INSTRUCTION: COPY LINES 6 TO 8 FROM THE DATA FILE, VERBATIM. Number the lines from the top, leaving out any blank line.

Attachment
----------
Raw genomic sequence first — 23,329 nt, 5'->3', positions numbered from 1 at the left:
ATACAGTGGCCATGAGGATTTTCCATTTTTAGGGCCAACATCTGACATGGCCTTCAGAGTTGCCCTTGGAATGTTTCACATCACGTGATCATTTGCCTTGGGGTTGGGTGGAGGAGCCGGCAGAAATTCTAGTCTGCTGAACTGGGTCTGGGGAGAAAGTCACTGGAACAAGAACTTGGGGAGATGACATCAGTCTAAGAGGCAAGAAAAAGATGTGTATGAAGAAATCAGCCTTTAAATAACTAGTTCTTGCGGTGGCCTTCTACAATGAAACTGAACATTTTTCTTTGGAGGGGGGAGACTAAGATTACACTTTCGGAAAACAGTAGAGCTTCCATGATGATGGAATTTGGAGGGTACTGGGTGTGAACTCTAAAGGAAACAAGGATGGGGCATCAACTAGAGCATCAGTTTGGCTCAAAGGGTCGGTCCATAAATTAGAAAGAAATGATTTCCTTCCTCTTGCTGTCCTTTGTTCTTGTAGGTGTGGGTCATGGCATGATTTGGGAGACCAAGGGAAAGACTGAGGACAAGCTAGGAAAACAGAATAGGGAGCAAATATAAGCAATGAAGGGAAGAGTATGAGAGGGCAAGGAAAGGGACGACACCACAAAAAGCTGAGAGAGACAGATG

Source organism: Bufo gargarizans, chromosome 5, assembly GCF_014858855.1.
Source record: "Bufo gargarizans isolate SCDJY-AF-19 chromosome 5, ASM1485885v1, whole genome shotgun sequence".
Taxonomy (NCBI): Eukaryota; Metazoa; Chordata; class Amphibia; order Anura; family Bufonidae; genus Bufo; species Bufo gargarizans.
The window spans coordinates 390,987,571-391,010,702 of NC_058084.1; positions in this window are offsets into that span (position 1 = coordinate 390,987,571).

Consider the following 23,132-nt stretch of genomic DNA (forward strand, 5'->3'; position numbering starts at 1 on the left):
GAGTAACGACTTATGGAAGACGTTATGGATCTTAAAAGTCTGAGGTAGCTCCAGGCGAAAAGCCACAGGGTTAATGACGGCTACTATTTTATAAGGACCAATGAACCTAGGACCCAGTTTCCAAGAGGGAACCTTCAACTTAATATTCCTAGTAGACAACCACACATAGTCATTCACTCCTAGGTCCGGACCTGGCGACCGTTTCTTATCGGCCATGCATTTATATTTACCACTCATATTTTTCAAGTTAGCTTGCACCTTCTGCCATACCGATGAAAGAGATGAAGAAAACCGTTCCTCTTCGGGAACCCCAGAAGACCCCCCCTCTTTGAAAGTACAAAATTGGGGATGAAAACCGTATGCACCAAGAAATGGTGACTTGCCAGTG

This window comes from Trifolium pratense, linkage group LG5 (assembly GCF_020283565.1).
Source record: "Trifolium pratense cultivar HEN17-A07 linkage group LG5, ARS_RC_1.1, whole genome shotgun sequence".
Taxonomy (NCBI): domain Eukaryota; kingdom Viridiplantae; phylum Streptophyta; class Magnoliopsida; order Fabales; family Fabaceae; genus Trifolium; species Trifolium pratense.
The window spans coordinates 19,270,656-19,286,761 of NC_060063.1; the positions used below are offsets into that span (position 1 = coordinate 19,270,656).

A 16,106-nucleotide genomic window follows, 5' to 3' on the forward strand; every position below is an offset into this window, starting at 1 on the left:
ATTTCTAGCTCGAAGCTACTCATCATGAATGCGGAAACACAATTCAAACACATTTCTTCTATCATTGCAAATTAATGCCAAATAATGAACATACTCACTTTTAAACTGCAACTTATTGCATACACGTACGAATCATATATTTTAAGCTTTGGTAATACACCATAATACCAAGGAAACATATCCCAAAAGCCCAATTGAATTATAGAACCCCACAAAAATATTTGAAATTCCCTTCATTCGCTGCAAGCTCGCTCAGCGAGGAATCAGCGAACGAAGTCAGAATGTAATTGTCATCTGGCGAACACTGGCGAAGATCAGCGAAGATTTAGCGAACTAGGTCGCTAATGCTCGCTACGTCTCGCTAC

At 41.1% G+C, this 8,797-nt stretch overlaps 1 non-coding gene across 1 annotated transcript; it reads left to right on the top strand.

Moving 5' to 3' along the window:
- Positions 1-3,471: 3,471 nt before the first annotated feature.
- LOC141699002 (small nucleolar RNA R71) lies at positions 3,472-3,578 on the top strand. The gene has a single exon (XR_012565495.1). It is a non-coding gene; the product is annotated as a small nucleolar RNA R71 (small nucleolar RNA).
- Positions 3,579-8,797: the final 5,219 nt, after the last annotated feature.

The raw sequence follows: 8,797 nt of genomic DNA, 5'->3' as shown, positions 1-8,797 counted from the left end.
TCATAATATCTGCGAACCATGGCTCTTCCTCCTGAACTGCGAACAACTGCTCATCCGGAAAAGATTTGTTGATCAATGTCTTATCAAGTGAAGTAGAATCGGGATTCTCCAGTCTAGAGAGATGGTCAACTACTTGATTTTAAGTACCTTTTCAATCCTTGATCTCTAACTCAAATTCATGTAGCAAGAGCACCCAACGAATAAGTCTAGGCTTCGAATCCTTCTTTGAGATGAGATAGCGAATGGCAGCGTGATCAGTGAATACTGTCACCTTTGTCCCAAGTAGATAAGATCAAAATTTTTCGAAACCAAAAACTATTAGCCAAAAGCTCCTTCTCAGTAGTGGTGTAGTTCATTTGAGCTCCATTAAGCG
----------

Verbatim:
The window spans coordinates 390,987,571-391,010,702 of NC_058084.1; positions in this window are offsets into that span (position 1 = coordinate 390,987,571).

Consider the following 23,132-nt stretch of genomic DNA (forward strand, 5'->3'; position numbering starts at 1 on the left):
GAGTAACGACTTATGGAAGACGTTATGGATCTTAAAAGTCTGAGGTAGCTCCAGGCGAAAAGCCACAGGGTTAATGACGGCTACTATTTTATAAGGACCAATGAACCTAGGACCCAGTTTCCAAGAGGGAACCTTCAACTTAATATTCCTAGTAGACAACCACACATAGTCATTCACTCCTAGGTCCGGACCTGGCGACCGTTTCTTATCGGCCATGCATTTATATTTACCACTCATATTTTTCAAGTTAGCTTGCACCTTCTGCCATACCGATGAAAGAGATGAAGAAAACCGTTCCTCTTCGGGAACCCCAGAAGACCCCCCCTCTTTGAAAGTACAAAATTGGGGATGAAAACCGTATGCACCAAGAAATGGTGACTTGCCAGTG